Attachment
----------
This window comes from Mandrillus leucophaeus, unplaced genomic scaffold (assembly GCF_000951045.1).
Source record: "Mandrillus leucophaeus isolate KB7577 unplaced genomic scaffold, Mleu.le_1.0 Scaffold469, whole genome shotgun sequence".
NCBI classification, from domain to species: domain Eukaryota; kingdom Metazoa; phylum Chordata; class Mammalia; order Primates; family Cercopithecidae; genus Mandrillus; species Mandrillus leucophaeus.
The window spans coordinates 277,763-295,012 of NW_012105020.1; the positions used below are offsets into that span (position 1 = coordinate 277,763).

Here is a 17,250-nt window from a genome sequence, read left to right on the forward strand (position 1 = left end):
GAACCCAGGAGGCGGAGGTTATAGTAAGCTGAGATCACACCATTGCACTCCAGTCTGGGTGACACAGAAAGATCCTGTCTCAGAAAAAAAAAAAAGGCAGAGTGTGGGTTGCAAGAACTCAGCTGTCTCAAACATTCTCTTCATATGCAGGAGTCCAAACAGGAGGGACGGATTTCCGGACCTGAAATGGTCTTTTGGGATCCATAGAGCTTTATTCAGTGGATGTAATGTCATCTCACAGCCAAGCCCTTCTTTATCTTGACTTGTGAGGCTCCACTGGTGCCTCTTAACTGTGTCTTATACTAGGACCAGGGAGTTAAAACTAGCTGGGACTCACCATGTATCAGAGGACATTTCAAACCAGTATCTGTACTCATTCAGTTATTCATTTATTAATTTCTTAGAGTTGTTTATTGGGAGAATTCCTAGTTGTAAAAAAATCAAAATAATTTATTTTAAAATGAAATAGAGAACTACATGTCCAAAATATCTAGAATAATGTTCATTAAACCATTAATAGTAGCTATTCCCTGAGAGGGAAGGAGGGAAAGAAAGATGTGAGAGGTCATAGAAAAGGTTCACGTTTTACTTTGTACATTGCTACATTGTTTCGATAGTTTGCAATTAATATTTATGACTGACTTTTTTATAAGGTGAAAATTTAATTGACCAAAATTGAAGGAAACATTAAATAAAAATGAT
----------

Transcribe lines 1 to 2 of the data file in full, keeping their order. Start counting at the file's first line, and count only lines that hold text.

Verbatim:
This window comes from Mandrillus leucophaeus, unplaced genomic scaffold (assembly GCF_000951045.1).
Source record: "Mandrillus leucophaeus isolate KB7577 unplaced genomic scaffold, Mleu.le_1.0 Scaffold469, whole genome shotgun sequence".